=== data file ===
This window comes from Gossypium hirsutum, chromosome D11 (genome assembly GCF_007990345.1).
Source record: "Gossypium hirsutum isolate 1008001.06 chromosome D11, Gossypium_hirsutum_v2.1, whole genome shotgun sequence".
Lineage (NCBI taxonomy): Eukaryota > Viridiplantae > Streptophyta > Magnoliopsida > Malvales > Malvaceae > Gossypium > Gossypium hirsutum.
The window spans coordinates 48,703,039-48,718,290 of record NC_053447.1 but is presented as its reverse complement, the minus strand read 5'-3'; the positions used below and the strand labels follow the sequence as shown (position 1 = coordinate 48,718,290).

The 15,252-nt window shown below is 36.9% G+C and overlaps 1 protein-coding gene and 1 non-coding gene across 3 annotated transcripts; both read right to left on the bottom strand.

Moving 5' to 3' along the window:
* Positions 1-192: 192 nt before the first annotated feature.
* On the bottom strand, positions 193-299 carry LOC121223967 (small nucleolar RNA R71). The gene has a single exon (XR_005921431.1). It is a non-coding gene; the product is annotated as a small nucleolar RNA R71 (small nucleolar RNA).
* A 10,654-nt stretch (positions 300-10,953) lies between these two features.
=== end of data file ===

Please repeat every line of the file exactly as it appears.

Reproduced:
This window comes from Gossypium hirsutum, chromosome D11 (genome assembly GCF_007990345.1).
Source record: "Gossypium hirsutum isolate 1008001.06 chromosome D11, Gossypium_hirsutum_v2.1, whole genome shotgun sequence".
Lineage (NCBI taxonomy): Eukaryota > Viridiplantae > Streptophyta > Magnoliopsida > Malvales > Malvaceae > Gossypium > Gossypium hirsutum.
The window spans coordinates 48,703,039-48,718,290 of record NC_053447.1 but is presented as its reverse complement, the minus strand read 5'-3'; the positions used below and the strand labels follow the sequence as shown (position 1 = coordinate 48,718,290).

The 15,252-nt window shown below is 36.9% G+C and overlaps 1 protein-coding gene and 1 non-coding gene across 3 annotated transcripts; both read right to left on the bottom strand.

Moving 5' to 3' along the window:
* Positions 1-192: 192 nt before the first annotated feature.
* On the bottom strand, positions 193-299 carry LOC121223967 (small nucleolar RNA R71). The gene has a single exon (XR_005921431.1). It is a non-coding gene; the product is annotated as a small nucleolar RNA R71 (small nucleolar RNA).
* A 10,654-nt stretch (positions 300-10,953) lies between these two features.